Why don’t more of us lead a life of adventure—pursuing our passions and building a meaningful life?
Paulo Coelho tackles this question in The Alchemist. His conclusion? We don’t have the “courage to confront our own dream.”
But it makes sense. He claims four obstacles stand in our way of a better life.
Obstacle #1: As we get older, we’re told it’s impossible for us to have what we truly want. So we bury our dreams deep down until we forget about them.
Obstacle #2: Love. How often do you hear people claim they’d travel or take more risks if they weren’t “tied down” with a family?
Obstacle #3: Fear of failure. Most people would rather never try than risk failure because once you try and fail, it’s hard to rationalize why you failed. If you never try, it’s easier to claim you never cared about it or that, if you really wanted it, you could do it.
So what’s worse than the fear of failure?
Obstacle #4: Fear of success. Sometimes we fear success because so many others have failed. We feel guilty and selfish for achieving success. It’s like survivor’s guilt: we survived—we succeeded—when so many others haven’t.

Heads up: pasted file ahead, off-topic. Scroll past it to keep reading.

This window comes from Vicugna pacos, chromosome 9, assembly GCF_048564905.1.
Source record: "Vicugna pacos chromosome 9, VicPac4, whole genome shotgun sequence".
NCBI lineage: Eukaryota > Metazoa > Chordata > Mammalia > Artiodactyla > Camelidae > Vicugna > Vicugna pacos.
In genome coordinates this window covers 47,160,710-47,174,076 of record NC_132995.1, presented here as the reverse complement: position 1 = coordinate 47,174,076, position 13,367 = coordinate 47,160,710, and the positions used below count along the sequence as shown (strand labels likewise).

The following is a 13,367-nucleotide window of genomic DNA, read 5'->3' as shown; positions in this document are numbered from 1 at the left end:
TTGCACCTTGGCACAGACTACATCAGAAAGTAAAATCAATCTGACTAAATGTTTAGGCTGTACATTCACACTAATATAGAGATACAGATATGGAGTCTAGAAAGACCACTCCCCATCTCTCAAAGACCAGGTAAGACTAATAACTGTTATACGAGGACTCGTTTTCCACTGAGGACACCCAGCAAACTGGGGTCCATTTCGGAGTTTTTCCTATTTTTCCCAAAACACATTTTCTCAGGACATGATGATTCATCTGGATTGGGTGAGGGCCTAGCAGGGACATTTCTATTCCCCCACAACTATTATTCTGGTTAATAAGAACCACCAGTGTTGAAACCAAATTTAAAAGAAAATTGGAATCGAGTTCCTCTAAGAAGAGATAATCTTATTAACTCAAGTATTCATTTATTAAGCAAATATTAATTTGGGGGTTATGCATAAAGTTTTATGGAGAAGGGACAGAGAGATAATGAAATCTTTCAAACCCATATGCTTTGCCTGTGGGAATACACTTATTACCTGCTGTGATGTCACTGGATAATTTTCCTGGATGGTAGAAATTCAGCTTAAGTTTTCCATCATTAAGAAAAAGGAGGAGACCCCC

Why us? Why not them?
We feel like we don’t deserve to be happy, to have such a meaningful, purpose-driven life.
Coelho helps us navigate these obstacles through the story of a humble Spanish shepherd boy who dreams of visiting the Great Pyramids of Egypt. We follow him on his journey to achieve his Personal Legend as he travels through a treacherous desert, struggles with self-doubt and real-world dangers like thieves and warring desert tribes, and meets interesting people—including an alchemist who’s over 200 years old and who can turn lead into gold.
If you decide to read this book—and you should—keep this in mind: This book is written as a parable for children. Either for actual children or to your inner younger self—the person you were when the world was full of wonder and potential—before cynicism and burnout set in.